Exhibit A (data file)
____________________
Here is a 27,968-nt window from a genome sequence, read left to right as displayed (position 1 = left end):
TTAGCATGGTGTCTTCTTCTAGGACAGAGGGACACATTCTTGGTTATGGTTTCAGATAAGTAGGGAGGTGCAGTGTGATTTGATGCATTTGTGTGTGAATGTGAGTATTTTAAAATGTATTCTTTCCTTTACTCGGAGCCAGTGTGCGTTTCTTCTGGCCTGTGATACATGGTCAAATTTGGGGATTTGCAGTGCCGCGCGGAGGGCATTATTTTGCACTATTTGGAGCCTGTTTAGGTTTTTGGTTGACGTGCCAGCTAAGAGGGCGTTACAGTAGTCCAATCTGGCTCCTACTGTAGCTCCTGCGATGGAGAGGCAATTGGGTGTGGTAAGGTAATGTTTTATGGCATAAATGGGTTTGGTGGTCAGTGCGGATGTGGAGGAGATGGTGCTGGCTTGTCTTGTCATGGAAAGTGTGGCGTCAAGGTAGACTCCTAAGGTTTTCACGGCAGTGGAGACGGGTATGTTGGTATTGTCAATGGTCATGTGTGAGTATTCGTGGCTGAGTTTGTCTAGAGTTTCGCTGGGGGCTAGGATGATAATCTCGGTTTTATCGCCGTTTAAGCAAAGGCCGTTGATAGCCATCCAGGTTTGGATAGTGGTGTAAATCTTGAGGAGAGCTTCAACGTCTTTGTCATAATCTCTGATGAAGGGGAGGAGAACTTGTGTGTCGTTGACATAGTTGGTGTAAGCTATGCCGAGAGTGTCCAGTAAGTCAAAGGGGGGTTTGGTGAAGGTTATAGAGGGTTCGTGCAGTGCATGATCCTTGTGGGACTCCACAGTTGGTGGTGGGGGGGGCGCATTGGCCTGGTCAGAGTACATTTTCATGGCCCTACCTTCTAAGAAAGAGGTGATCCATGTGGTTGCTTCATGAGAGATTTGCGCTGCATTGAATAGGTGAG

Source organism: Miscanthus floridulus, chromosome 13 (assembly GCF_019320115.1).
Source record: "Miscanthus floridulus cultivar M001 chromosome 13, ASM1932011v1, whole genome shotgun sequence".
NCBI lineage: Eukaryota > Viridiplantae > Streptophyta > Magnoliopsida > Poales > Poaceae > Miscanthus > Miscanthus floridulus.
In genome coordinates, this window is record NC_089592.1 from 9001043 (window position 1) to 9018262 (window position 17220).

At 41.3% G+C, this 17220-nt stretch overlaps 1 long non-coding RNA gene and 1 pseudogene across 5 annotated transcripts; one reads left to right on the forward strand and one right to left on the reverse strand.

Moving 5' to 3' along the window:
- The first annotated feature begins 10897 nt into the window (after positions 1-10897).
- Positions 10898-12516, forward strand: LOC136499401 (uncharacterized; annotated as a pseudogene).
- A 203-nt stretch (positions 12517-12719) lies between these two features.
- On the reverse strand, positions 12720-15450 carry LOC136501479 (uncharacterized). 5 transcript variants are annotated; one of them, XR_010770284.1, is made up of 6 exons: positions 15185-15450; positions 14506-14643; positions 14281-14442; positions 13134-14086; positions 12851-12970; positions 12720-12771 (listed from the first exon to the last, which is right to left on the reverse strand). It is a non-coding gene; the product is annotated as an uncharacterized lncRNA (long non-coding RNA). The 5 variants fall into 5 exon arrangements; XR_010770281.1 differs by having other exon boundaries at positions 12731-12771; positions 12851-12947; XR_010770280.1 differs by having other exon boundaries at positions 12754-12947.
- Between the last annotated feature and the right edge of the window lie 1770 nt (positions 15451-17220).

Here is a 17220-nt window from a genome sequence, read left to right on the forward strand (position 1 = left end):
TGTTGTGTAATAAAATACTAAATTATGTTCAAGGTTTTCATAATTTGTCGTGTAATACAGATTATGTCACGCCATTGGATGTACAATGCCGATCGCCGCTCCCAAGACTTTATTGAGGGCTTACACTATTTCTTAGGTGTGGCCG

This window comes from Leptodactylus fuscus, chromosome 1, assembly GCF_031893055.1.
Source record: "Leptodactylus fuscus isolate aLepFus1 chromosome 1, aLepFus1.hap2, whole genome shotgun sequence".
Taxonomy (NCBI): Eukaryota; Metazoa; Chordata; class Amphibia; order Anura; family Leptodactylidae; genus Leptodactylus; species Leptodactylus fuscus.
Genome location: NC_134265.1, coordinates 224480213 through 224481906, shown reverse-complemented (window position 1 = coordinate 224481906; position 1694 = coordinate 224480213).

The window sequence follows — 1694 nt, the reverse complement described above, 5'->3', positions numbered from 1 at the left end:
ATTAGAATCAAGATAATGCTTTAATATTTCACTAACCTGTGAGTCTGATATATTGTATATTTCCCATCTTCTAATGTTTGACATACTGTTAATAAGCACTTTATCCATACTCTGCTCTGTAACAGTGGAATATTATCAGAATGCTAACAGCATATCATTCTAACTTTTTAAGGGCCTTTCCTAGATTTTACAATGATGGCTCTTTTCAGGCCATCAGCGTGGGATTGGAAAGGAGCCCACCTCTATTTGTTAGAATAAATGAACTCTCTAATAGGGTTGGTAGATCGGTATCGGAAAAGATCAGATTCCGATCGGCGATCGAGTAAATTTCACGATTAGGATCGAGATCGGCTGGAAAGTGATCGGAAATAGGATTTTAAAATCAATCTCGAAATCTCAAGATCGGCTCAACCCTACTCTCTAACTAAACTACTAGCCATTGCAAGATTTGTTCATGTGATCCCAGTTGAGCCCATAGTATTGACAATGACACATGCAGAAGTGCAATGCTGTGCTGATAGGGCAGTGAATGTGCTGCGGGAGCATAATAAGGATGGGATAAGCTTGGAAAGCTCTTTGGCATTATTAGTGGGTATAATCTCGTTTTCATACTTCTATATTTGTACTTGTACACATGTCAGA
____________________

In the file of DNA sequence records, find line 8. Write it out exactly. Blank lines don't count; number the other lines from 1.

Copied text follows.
Moving 5' to 3' along the window: